Album Reviews

Fink – Hard Believer

(Ninja Tune) UK release date: 14 July 2014

Fink - Hard Believer Fink‘s sixth studio full-length, and their first original body of work since 2011’s Perfect Darkness, arrives with much anticipation. Much of their time away from the world of LP-dom has been spent working on film and TV music, such as co-writing the track Move for 12 Years A Slave, and collaborating on live records. These endeavours are all well and good, but the tantalising tidbits of new noise have teased us all into tousled messes, fraught with excitement and giddier than a ballerina pirouetting on a carousel.

Fortunately, Greenall, Whittaker and Thornton are back with Hard Believer, allowing us to unclench. The record is slathered in grandeur, proudly showcasing a poppier bent and soft post-rock twinges; Elbow-esque bouts of Herculean structure are frequent, as is Fink’s penchant for dynamic rivalry, á la Pixies. The form is twisted and warped far more than anything else on Hard Believer, with the heftiest chunk of intrigue coming from the camps concerned with volume, pace and evolution. Whereas in the early days Fink drew comparisons to Jack Johnson, perhaps Keaton Henson is a more applicable parallel in 2014.

Darkness reigns supreme, and the frequently utilised tactics of lugubriously plodding entwined guitar merging with the trudge of kick beats imply a sense of reluctance, or impetus via duty. Tracks like Too Late, Truth Begins, Looking Too Closely and the mournful Green And Blue are the best evidence of these timbres. There’s a tint of desperation, of hopelessness in Greenall’s once deliciously listless croon; it’s akin to the three-piece trembling along the Green Mile. There’s angst, a despairing obligation – not of creating the music, but rather conveyed by the music – which gives the impression that Fink have a terrifying task ahead of them that they might rather avoid.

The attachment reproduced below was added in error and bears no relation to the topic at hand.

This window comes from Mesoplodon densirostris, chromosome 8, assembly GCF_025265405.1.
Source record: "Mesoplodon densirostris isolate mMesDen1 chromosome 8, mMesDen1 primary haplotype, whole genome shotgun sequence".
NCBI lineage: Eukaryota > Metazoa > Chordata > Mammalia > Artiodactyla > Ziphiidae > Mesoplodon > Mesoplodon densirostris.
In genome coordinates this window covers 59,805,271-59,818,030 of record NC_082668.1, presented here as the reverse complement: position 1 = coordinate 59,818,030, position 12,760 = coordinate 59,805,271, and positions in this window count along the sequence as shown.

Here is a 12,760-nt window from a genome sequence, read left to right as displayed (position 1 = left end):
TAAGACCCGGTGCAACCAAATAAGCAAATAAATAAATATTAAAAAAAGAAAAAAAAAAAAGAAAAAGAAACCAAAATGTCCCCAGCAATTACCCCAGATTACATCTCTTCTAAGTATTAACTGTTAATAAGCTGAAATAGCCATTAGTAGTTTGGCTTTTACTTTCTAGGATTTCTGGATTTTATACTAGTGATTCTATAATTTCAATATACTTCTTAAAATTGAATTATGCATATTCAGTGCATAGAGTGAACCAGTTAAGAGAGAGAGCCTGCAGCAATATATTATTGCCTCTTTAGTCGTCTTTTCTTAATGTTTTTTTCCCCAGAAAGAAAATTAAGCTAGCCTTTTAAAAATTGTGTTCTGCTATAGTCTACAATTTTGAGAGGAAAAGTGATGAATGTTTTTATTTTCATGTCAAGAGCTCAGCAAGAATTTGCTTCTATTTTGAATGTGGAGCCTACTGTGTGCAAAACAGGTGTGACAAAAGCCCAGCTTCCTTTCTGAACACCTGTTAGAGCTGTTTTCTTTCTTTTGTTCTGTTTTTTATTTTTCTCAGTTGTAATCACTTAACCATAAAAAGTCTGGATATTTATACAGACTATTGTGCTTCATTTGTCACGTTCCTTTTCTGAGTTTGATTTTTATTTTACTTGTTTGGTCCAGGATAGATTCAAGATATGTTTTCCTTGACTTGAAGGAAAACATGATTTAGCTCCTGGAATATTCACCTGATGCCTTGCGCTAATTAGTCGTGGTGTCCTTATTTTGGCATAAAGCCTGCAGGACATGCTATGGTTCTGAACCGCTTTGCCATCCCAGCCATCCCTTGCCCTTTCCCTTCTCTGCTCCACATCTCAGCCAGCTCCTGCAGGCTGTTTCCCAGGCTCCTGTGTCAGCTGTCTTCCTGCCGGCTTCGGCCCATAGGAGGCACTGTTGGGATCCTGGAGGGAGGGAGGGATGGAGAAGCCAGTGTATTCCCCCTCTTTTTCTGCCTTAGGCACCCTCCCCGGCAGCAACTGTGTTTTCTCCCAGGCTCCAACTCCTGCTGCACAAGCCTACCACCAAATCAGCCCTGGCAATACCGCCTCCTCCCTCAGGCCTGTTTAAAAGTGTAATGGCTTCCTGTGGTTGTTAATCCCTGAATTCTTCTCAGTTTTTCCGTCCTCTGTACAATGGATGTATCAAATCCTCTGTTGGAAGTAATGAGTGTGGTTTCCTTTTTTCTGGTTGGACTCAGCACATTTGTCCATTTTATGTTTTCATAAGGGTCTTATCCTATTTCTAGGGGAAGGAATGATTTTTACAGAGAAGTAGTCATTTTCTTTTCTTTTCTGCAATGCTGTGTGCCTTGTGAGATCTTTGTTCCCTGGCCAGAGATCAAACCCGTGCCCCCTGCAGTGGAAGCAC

It’s not all doom’n’gloom, however. The bluesy-speckled Shakespeare rattles off along the beaten path towards psych-country, dust strewn over the metallic twang of geetar and soulful gullet of Greenall. The contrasting positivity is wondrous, darkening the darks and lightening the lights of the whole record. If you look closely enough, Hard Believer is gorgeously experimental – just not necessarily in the obvious ways. The subtle blues-funk groove of the title track exists in the same capacity, shining a beacon in the jet-smog fog draped over a lot of the record. Pilgrim, humming and glistening with worldly intonations, is another cavernous epic, spread over continents and aeons, imbued with a strident sense of omnipresence.

It’s a gently ambitious record that Fink places at the sacrificial altar of the public eye. On the surface, there’s a muddiness that inspires nowt, but upon repeated listens, it opens up into a tarnished titan of folk-rock proportions, drenched in heart, passion, ambiguity, complex emotion, time, space, and culture. Deceptively expansive, Fink’s tricksy Hard Believer is essential listening.

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This Music Made Me: Fink
Fink – Hard Believer
Fink – Wheels Turn Beneath My Feet
Interview: Fink
Fink – Sort Of Revolution